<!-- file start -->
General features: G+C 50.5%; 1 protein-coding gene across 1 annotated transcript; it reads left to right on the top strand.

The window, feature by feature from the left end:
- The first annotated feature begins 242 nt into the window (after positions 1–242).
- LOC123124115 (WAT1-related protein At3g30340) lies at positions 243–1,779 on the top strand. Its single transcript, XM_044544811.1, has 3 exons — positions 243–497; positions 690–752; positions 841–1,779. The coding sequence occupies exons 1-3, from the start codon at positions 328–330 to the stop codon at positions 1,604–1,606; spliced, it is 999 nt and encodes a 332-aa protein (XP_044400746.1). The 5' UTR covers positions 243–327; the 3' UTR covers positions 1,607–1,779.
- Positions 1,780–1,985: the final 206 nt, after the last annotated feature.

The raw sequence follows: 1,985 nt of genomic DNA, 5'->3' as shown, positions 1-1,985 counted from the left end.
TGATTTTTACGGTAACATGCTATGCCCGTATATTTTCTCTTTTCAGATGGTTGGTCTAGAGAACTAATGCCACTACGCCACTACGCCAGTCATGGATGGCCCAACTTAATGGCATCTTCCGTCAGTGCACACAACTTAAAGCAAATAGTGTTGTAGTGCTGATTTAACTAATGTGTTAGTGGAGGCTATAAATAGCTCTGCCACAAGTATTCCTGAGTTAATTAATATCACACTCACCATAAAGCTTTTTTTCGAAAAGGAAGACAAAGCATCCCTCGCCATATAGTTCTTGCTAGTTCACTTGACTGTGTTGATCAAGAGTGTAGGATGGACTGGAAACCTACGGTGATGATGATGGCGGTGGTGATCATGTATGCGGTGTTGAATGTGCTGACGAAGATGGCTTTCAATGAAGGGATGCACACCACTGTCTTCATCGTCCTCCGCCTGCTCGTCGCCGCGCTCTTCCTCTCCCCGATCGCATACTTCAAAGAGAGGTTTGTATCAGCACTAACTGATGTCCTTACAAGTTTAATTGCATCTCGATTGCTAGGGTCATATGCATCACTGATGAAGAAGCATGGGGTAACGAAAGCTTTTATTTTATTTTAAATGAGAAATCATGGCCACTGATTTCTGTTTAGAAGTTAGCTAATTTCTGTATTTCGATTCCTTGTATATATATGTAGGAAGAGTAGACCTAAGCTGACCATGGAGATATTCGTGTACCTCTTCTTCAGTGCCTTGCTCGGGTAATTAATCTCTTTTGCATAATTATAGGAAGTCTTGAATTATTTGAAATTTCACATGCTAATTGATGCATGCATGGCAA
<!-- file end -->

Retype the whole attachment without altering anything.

General features: G+C 50.5%; 1 protein-coding gene across 1 annotated transcript; it reads left to right on the top strand.

The window, feature by feature from the left end:
- The first annotated feature begins 242 nt into the window (after positions 1–242).
- LOC123124115 (WAT1-related protein At3g30340) lies at positions 243–1,779 on the top strand. Its single transcript, XM_044544811.1, has 3 exons — positions 243–497; positions 690–752; positions 841–1,779. The coding sequence occupies exons 1-3, from the start codon at positions 328–330 to the stop codon at positions 1,604–1,606; spliced, it is 999 nt and encodes a 332-aa protein (XP_044400746.1). The 5' UTR covers positions 243–327; the 3' UTR covers positions 1,607–1,779.
- Positions 1,780–1,985: the final 206 nt, after the last annotated feature.

The raw sequence follows: 1,985 nt of genomic DNA, 5'->3' as shown, positions 1-1,985 counted from the left end.
TGATTTTTACGGTAACATGCTATGCCCGTATATTTTCTCTTTTCAGATGGTTGGTCTAGAGAACTAATGCCACTACGCCACTACGCCAGTCATGGATGGCCCAACTTAATGGCATCTTCCGTCAGTGCACACAACTTAAAGCAAATAGTGTTGTAGTGCTGATTTAACTAATGTGTTAGTGGAGGCTATAAATAGCTCTGCCACAAGTATTCCTGAGTTAATTAATATCACACTCACCATAAAGCTTTTTTTCGAAAAGGAAGACAAAGCATCCCTCGCCATATAGTTCTTGCTAGTTCACTTGACTGTGTTGATCAAGAGTGTAGGATGGACTGGAAACCTACGGTGATGATGATGGCGGTGGTGATCATGTATGCGGTGTTGAATGTGCTGACGAAGATGGCTTTCAATGAAGGGATGCACACCACTGTCTTCATCGTCCTCCGCCTGCTCGTCGCCGCGCTCTTCCTCTCCCCGATCGCATACTTCAAAGAGAGGTTTGTATCAGCACTAACTGATGTCCTTACAAGTTTAATTGCATCTCGATTGCTAGGGTCATATGCATCACTGATGAAGAAGCATGGGGTAACGAAAGCTTTTATTTTATTTTAAATGAGAAATCATGGCCACTGATTTCTGTTTAGAAGTTAGCTAATTTCTGTATTTCGATTCCTTGTATATATATGTAGGAAGAGTAGACCTAAGCTGACCATGGAGATATTCGTGTACCTCTTCTTCAGTGCCTTGCTCGGGTAATTAATCTCTTTTGCATAATTATAGGAAGTCTTGAATTATTTGAAATTTCACATGCTAATTGATGCATGCATGGCAA